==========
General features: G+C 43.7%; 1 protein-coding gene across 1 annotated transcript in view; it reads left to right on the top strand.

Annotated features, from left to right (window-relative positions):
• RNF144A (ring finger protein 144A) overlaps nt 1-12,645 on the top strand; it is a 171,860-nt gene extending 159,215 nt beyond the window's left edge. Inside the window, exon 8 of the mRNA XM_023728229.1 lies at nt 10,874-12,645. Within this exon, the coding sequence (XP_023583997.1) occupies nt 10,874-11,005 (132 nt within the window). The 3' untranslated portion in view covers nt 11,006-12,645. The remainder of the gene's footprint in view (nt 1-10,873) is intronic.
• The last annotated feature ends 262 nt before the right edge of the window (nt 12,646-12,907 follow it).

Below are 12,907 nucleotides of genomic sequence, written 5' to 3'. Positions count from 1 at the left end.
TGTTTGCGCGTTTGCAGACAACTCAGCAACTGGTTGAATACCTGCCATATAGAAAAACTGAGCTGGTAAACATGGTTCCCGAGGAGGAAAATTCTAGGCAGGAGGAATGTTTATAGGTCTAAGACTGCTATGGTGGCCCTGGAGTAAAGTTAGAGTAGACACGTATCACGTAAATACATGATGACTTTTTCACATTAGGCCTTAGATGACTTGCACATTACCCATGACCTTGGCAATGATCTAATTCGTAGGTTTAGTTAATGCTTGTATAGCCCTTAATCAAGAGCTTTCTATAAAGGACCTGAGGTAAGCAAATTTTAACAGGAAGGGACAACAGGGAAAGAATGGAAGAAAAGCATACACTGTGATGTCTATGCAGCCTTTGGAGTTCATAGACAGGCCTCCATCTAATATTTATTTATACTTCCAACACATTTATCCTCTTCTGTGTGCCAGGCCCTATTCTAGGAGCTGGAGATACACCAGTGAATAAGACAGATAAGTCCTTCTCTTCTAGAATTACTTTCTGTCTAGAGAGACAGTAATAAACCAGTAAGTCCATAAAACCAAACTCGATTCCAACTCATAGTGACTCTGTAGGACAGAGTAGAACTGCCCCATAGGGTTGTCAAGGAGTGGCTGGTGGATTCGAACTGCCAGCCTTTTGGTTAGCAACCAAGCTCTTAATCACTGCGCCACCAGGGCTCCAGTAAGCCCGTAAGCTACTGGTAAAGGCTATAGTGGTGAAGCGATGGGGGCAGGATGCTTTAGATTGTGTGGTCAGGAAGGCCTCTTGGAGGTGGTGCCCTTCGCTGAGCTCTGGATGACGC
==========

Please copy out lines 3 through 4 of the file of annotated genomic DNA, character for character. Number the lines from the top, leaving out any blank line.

• RNF144A (ring finger protein 144A) overlaps nt 1-12,645 on the top strand; it is a 171,860-nt gene extending 159,215 nt beyond the window's left edge. Inside the window, exon 8 of the mRNA XM_023728229.1 lies at nt 10,874-12,645. Within this exon, the coding sequence (XP_023583997.1) occupies nt 10,874-11,005 (132 nt within the window). The 3' untranslated portion in view covers nt 11,006-12,645. The remainder of the gene's footprint in view (nt 1-10,873) is intronic.
• The last annotated feature ends 262 nt before the right edge of the window (nt 12,646-12,907 follow it).